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That's because a fair price is only a start. There are reasons a buyer might be willing to overpay slightly for your house, and there are reasons you might need to underprice it. Read on to find out more.

Keep an eye on the market -- you don't want to overprice or underprice your home!
Keep an eye on the market -- you don't want to overprice or underprice your home!
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Imagine this: Prices are decreasing in your local market. You set the price of your house at today's fair value. But two months down the line, when you're dealing with make-it-or-break-it interest, your house is overpriced. You're behind the curve. At that point, if you cut the price to market value, you'll be behind the curve again as prices erode beneath you. And cutting the asking price is a signal of desperation that makes buyers wonder what's wrong with the house.

Chasing declining house prices is a bad, bad place to be, but it's one you can easily avoid by looking into the future and pricing your house accordingly. In a market declining by 1 percent each month, knock 3 percent off your fair price to make the house competitive three months from now.

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However, the same is not true in an increasing market. If you overprice your house, listing it at what you imagine it will be worth three months in the future, you doom yourself to missing the all-important interest in your fresh listing. By the time your price is competitive, your house will most likely have been on the market three months and will look like a tired listing.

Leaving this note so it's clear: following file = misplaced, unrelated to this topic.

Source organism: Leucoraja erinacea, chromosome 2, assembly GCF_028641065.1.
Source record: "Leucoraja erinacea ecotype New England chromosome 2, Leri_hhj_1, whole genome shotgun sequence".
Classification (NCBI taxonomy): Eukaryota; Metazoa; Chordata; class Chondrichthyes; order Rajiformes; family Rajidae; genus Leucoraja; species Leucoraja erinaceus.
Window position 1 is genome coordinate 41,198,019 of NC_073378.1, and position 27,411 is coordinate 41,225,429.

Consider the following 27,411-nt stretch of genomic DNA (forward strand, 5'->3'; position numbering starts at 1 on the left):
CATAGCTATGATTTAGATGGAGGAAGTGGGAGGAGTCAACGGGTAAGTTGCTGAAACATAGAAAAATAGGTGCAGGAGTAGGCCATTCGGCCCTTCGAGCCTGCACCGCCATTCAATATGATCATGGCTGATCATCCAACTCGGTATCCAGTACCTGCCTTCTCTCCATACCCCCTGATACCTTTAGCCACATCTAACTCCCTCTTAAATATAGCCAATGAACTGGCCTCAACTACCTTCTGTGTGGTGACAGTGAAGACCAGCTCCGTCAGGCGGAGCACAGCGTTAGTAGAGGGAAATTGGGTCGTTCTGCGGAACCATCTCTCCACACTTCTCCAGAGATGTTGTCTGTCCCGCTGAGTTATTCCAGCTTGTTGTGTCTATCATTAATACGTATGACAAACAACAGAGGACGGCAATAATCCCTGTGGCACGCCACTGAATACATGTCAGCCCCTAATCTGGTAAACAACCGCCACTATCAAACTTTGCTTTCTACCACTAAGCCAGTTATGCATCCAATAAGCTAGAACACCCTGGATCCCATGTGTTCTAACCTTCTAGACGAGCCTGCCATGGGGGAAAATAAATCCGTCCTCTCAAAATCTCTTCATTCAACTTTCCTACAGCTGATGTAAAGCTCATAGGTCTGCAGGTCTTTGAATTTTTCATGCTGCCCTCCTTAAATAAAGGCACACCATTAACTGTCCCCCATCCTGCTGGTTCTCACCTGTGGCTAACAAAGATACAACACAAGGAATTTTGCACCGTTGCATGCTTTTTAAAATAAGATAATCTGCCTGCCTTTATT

You listed a fair price for a standard deal: An agent sells to a buyer who is financed through a bank and plans to occupy the empty house in a couple of months. Almost every word in the preceding sentence costs you money.

Think about the agent. If you offer the house for-sale-by-owner, consider knocking 3 percent off your fair price and pocketing the other 3 percent that would've been the agent's commission. (But also be aware that you'll work for this 3 percent by selling yourself.)

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Another way to sweeten the deal is by offering seller financing or the option to lease. Buyers who are having problems finding a lender might be willing to pay a premium on the price of the house if you offer a way to sidestep bank requirements. You'll need to speak to a good financial advisor and likely an attorney if you hope to offer seller financing. Leasing a house is easier and allows buyers without a down payment to (effectively) apply a couple years' worth of rent to the purchase price of the house.

Offering the option of a fully furnished house might be attractive to some buyers, allowing you to add to the listing price. Also, a buyer who needs a place to live next week is likely willing to pay more for the privilege of quick escrow.